Denmark’s new Embassy building in New Delhi is located next to a tree-lined boulevard in an area of the city with low-rise, high-density buildings surrounded by elegant green park areas.
The Embassy is composed of two dynamically angled, three-storey wings, connected by three sophisticated walkways, which form two inner courtyards. The building is tied together by a façade, which runs like a tape all the way around the buildings, adding a visual sense of wholeness to the overall complex.
The complex and the surrounding wall of the park indicate security, without the complex coming across as a fort. Security, both static and dynamic, is an overriding theme in the overall concept of the Chancellery building.
The façades are bright with distinctive vertical slats, shading the building from the often-powerful sunlight while allowing views of both the sky and the small park, in which the Embassy is located. The lightness and proportions of the façades fit well with the architectural appearance of the area and the Northern Indian tradition of filigree-covered verandas.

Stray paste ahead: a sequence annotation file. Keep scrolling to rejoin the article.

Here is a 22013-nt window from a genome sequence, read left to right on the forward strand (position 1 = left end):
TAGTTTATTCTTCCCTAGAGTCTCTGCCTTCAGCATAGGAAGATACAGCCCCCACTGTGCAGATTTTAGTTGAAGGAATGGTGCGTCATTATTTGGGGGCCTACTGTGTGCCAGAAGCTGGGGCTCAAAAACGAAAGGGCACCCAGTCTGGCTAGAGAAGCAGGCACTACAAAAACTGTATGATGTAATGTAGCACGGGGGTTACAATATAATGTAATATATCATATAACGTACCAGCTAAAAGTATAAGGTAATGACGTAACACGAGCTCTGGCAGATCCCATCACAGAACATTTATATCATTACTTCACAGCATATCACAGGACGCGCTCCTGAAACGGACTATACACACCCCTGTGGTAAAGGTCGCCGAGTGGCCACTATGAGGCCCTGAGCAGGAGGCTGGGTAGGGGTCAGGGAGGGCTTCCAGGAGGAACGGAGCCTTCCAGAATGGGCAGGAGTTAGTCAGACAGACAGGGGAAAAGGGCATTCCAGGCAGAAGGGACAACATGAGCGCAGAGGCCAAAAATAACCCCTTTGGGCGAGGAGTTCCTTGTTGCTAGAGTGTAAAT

The Embassy complex houses a Danish Chancellery with a visa department and an incubator department, which will create local contacts for Danish interests in India. There is also the possibility of accommodating the chancellery of another country.
The entrance features a gateway, which houses a discreet security facility. The staff canteen and other communal facilities are located on the ground floor. The wings are limited in terms of width, thereby providing excellent daylight and views of the building’s flexible office workplaces.
In contrast to the curved geometry of the Embassy buildings, the ‘servants’ quarter’ is a strip of two-storey, cubic terraced houses on the southern part of the building for staff housing.